When you’re unemployed and able and willing to work it is so frustrating and discouraging not to find a job. Especially if you’re single and you’re the only income and all you have is negative cash flow.

I picked up a part time gig I found on Craigslist – visiting a man with Alzheimer’s in a senior’s residence. One daughter lives in Ontario and the other daughter is local but not able to visit as often as she’d like and feels guilty. So I come in and visit him and make sure all is well. It gives them peace of mind and a couple hundred extra dollars for me each month.

So, keep in mind the Gig section on Craigslist if you’re looking for one-off situations.

Rethinking

Start the New Year with a mindset shift. Who’s with me on this? Maybe that can be our New Year’s goal – if we were actually the type of people who make goals for the New Year!

We’ll rethink things and figure out how to make our money work better for us.

We need a plan that is simple enough for us to use. Or we just won’t do it.

Apps to help us budget and save money? There are free ones out there. Maybe this is a thing for the younger set. At my age, I can barely use my cell phone. It has more bells and whistles on it than I’ll ever figure out. My phone is used for calls and occasionally texts. Sometimes I check my email or get online to look for something. I have a bunch of apps, most that are never opened. No more apps for me! Too complicated!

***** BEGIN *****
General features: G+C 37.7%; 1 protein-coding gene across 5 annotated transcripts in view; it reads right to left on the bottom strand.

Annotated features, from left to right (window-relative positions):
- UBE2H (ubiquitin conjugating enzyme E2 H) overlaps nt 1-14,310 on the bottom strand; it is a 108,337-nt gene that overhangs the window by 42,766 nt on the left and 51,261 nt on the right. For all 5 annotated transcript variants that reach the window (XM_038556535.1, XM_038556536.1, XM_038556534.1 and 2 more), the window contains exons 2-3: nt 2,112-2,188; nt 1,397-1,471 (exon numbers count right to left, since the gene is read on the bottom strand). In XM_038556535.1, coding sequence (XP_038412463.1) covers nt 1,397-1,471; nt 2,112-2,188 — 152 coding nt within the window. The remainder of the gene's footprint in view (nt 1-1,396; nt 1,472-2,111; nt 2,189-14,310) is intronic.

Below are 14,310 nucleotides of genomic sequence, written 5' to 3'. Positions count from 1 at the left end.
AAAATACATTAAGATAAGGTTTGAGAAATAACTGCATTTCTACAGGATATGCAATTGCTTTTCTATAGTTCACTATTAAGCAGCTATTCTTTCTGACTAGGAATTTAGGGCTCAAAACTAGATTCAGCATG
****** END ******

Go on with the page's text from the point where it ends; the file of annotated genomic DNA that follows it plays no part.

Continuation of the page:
On the other hand, I can use Excel, but spreadsheets can be really complicated. If you’re comfortable with Excel, here’s a link to the budget spreadsheet I use to track my spending.

Pen and paper might work just as well for you.

Financial challenges take commitment. Do you want to change your mindset? Make your life a little easier? Better?

You’re starting with a clean slate in January. If you’re planning to start a Christmas fund for 2020 so you can pay for everything in cash next Christmas, this is the month to get it going. You don’t want to be playing catch up in the summer.

How about this for a challenge in 2020? Do something every day that scares you! Legal stuff, I mean!

I’ve actually started doing this, but I haven’t been able to keep up with the daily pace. Weekly? OK! Well, maybe…

Let me end with this – Always remember: your credit card is not your friend.

Here’s to small successes! Wishing you all a Happy and Prosperous New Year!

More reading:

How to Save Money and Bust Debt

Taking Control of Debt on a Low Income

A year to a healthier lifestyleBeing a Single Woman and Dealing with a Bank or Credit Union